Tuesday, August 14, 2012

Princess, Housewife; King, or Naught: What the hell are children taught?

There are many things in this world I find annoying. Unthinking bigotry, thinking bigotry, willful ignorance — all the major peeve groups. But perhaps above them all, what annoys me most is gender inequality. Yes, for those of you who just looked, that is a male name on the byline.
Confused? Good. Me too.
See, there’s still a huge gender bias towards women when it comes to things like payscale, job opportunities, and choice of profession. It’s starting to level out, but only just, and there’s a lot of ground to cover.
What confuses me is the hypocrisy represented in media regarding gender inequality. Which is to say that if you read, watch television, or go to the movies, not only is gender inequality non-existent, but women are so much better than men!
Nearly every movie I’ve been to in the last few years that wasn’t part of a franchise (and many that were) had a female protagonist. Of the few that didn’t, most had bumbling male leads who were supported by their far more awesome female co-stars. And then, just occasionally, we get a guy who kicks butt and takes names. But only if he’s seriously angsty, or somehow socially maladjusted.
Turn on the TV, same thing. Chicks with powers are in. Women will be accepted in any profession, and will either make the same or better than their male counterparts unless it’s sweeps week and the network has to admit gender inequality exists to have a handy ratings plug. Plucky girls that just keep fighting for their dreams can always succeed, especially against boys, right?
Gender equality is a wonderful aspiration, and one we should be working towards wholeheartedly. But what the purple blazes are these executives smoking?
That would be money. They’re smoking $20 flavored cigars wrapped in $100 bills for color and lighting them with $10’s.
Couple problems here: one, this is a really sucky range of options for girls. On the one hand, we’ve got fluffy pink princesses teaching horrifically outmoded values like obedience, and reliance on men. On the other, we have a huge number of role models telling girls that self-reliance and sheer pluck will see them through, because boys aren’t really any competition, and anyway if they just prove they’re bright they’ll win by default.
And then we turn around and wonder why kids listen to peer magazines that encourage eating disorders.
Problem number two is as follows: boys are buggered. No seriously, we’ve got markets screaming for gender equality, and the media portrayals are doing a great job in quantity, if not message, for girls. In the last twenty years years alone, there’ve been more female leads, more in-depth roles...more everything.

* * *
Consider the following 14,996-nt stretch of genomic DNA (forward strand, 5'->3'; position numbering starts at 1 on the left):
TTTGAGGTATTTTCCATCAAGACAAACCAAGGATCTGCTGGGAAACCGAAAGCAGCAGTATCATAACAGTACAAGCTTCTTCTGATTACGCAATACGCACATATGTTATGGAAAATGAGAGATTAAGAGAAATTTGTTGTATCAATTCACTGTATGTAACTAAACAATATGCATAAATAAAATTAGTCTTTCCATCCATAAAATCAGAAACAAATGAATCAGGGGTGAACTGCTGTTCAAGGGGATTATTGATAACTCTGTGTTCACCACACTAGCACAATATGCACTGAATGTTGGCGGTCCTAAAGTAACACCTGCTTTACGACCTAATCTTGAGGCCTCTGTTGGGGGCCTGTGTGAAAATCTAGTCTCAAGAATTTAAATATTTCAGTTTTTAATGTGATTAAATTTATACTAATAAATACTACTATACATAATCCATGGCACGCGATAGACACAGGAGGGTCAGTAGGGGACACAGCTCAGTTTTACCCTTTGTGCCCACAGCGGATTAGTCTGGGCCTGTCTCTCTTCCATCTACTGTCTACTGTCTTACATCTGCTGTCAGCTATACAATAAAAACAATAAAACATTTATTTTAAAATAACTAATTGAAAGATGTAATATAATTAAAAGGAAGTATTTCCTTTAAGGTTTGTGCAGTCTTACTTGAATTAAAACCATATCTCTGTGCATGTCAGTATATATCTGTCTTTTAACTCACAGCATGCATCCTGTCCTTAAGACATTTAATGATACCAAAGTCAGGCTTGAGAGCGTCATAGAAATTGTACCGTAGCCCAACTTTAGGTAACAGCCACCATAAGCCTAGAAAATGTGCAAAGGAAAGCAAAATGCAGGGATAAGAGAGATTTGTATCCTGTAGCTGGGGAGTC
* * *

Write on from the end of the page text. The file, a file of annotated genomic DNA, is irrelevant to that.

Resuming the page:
But...where are the boy’s role models? Where’s the characters that boys can look up to and say, “I wanna be him when I grow up?”
Girls may be getting mixed messages, but boys are getting negative feedback, if they’re getting any at all. I mean, even if a kid sits down long enough to watch TV or a movie, he’s mostly going to get that his sister is way more awesome than he is. And if she isn’t, it’s because she hasn’t tried, and the moment she does, he’s done.
Which leaves videogames. Nothing against video games here. Love ‘em. But that’s not really any kind of role model. Nope, doesn’t matter which one, what type, or which genre, it’s still not a good role model.
So, having thoroughly confused all and sundry: a conclusion.
Gender bias exists, it’s not in girls favor, and the various forms of entertainment media are feeding them four different flavors of lie. One: that their gender is a magic ticket; two, that men are the gateway to success; three, that gender bias does not exist, and that all is equal and fine; four, that when they find out about the first three lies, popularity and a size zero figure will save them.
Boys are on the other side of the curve, being fed either the same three lies as girls (women are magic conquerors who will rule the world without blinking, women need men to amount to anything, or that there’s no practical difference and gender inequality is a laughable tradition of a quaint era that no longer exists) or a special lie of their own.
That special lie? Boys should be tough enough to get through all this on their own. Who needs role models, right? A boy left in a vacuum with peers in the same situation will turn out great, without any odd neuroses and great self esteem!
So yeah. At the end of all this ranting, a point looms.
Gender inequality is getting better for adults. But the training we’re giving the kids means it’s going to continue.
Raise the friggin children. Teach the friggin children. Stop using the television, and the movies, and the brand name toys as placeholders for parental affection. Stop using counseling and psychiatry as a stopgap for discipline and teaching manners.
Pay attention to what they say. Listen for trends, listen for new thoughts. Address issues openly wherever possible, instead of saying “because I said so” to everything.
And above all, remember that gender is not a barrier to merit. A girl can play soccer, a boy can do drama, or vice-versa. If they’re good at it, and it’s not illegal, let ‘em at it. Don’t praise a son for succeeding in football, then bar a daughter from playing. Don’t praise a daughter for artistic talent, then complain a son isn’t manly enough when he tries his hand at the arts.
Teach them. And maybe we can deprogram the poor suckers enough that when their kids sit down in front of a television or go to a movie, they really do see no difference between a boy doing a job and a girl doing a job. And maybe, when they grow up, they have the joy of finding it’s true.

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